OPM terminates contract for electronic retirement calculator

The Office of Personnel Management on Thursday ended a contract with Hewitt Associates because it was not satisfied with the company's performance in creating, developing and maintaining an electronic retirement calculator.

Ronald Flom, OPM's senior procurement executive, said during a press conference that the agency would continue its RetireEZ modernization project without Hewitt, a human resources consulting firm in Lincolnshire, Ill. The 10-year, $290 million contract was canceled because Hewitt could not demonstrate that the retirement calculator and modeling portal worked.

"Unfortunately, they have failed to meet the requirements of their contract," Flom said. "Since Hewitt has proven unable to deliver a working engine which will help us meet our goal of enabling retirees to plan for retirement and calculate their payments, we have no choice but to find an alternative means of doing so."

In May, OPM officials told Hewitt to stop working on the system after the company failed to deliver a tool that would allow a group of employees near retirement to model different retirement scenarios. In a round of testing of the retirement calculator, only five of 61 functions passed.

Another round of testing performed by Hewitt last week was "disappointing," with only a 33 percent pass rate, Flom said on Thursday. The contract required an overall 95 percent pass rate, he said.

Flom said that while Hewitt had originally created a retirement calculator that worked well in a commercial environment, customizing the system to fit the complexities of federal retirement proved difficult.

"During the stop work period, we worked with them and communicated and tried to work through some issues with test results, but we just fell short," he said. "They may have underestimated the difficulty of delivering what we needed."

Delivery of the calculation engine would have cost $27 million, of which OPM has paid $21 million thus far, Flom said. Hewitt could be liable for any increased cost of awarding a new contract, he said. For example, if the cost of a new contract is $30 million, Hewitt could be liable for the $3 million difference. Flom added that OPM cannot recover its full payment to Hewitt, since the agency derived some value out of the contractor's work.

"We have to break out what work was performed that has provided value and what we could possibly recover," Flom said. "But I can't tell you that we're going to go after them for a certain sum of money."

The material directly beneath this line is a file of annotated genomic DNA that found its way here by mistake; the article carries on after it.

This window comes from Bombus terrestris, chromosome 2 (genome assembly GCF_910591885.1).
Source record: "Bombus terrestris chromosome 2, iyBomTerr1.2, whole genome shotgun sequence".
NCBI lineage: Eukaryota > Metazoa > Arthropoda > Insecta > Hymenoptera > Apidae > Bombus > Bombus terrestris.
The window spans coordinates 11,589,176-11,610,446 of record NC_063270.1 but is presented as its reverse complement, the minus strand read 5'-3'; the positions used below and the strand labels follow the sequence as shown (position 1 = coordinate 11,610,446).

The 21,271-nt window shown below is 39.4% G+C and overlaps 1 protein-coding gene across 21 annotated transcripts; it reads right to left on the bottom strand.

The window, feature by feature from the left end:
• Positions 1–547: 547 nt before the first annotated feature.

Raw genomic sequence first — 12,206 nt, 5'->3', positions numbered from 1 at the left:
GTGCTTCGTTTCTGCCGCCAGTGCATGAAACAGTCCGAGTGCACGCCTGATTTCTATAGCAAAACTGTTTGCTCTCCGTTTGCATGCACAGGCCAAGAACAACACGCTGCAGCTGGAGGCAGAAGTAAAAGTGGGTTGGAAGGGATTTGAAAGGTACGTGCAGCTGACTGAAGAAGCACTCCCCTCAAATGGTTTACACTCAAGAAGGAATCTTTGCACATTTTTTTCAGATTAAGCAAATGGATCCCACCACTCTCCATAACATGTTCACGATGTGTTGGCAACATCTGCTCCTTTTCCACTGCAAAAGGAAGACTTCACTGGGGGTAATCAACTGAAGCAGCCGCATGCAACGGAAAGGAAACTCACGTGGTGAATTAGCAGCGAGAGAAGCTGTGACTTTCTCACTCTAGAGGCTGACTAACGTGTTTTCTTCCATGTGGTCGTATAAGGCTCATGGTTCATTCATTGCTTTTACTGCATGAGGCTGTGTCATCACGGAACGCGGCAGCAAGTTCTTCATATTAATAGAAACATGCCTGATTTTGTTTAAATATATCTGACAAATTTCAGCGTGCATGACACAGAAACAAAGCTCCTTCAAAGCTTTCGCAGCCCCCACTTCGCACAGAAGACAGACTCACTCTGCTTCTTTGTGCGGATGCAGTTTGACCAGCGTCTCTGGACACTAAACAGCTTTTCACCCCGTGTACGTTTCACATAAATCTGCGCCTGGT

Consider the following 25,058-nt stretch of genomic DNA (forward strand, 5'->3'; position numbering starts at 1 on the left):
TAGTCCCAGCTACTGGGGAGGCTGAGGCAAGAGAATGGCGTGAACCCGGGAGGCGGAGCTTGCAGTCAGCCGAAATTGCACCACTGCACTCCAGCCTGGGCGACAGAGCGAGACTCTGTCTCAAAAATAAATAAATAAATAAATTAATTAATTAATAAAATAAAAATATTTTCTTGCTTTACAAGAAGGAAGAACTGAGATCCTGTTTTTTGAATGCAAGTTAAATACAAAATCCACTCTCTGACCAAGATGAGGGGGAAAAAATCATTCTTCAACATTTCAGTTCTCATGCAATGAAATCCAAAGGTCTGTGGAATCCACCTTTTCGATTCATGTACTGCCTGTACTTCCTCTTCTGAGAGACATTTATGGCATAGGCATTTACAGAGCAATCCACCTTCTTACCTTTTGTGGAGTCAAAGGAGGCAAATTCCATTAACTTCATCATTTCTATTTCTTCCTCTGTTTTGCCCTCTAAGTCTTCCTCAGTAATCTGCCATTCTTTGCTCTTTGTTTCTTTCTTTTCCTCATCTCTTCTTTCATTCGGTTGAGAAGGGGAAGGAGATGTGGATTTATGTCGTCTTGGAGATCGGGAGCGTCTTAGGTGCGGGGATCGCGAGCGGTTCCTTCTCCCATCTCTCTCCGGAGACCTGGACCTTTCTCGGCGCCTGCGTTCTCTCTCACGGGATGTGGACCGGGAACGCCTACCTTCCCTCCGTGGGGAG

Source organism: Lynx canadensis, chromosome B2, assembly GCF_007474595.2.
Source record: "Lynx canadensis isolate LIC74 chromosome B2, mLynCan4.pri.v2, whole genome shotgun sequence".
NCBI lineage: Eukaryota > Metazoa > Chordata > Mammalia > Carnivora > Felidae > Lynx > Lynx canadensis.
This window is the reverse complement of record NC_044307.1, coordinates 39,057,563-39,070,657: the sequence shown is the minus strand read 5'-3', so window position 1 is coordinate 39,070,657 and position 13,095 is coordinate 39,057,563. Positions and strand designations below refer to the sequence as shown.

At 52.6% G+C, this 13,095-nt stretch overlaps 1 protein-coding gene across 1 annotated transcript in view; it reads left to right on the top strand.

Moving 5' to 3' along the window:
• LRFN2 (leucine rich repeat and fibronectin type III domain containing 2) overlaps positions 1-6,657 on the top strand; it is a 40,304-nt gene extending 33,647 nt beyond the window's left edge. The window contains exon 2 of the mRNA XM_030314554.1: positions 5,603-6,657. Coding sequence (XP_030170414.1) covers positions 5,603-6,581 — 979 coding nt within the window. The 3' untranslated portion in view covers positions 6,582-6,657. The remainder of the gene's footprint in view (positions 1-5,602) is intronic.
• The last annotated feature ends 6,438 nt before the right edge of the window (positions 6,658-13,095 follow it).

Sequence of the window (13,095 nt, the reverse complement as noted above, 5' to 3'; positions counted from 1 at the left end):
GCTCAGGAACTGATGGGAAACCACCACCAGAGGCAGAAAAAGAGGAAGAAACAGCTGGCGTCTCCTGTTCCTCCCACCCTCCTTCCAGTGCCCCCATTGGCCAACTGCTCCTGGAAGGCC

Hewitt has the right to challenge OPM's decision before the Civilian Board of Contract Appeals within 90 days or the U.S. Court of Federal Claims within one year. Hewitt spokeswoman Amy Wulfestieg said on Thursday that the company will "vigorously challenge OPM's attempt to terminate this contract for default." She noted that the company had delivered on its contractual obligations and had taken extra steps to try to ensure the success of the project despite serious deficiencies on OPM's part.

"OPM's decision today … was very disappointing," Wulfestieg said. "Ultimately, OPM's decision is not in the best interest of the more than 5 million federal employees and retirees the system would have served, or the taxpayers who ultimately fund this initiative."

Meanwhile, OPM Acting Director Michael Hager said on Thursday that other components of RetireEZ will continue. Even apart from the calculation engine, he said, maintaining current, complete and accurate employee data is a major portion of the overhaul.

Hager noted that a data conversion project has integrated information from multiple sources for more than 1.5 million active federal employees and that about 2 million paper records for active federal employees have been converted to electronic data. OPM also has captured more than 8 million images of records for more than 1 million active employees, he said.

OPM Deputy Director Howard Weizmann said that OPM also would work to convert remaining paper records and data into an electronic format, eliminate interim retirement payments and overhaul its call center to improve customer service.

"The goal is to allow an employee to view their personal records and model potential retirement scenarios and even apply for retirement electronically," Weizmann said. "That's down the road, because we have to crawl before we walk."

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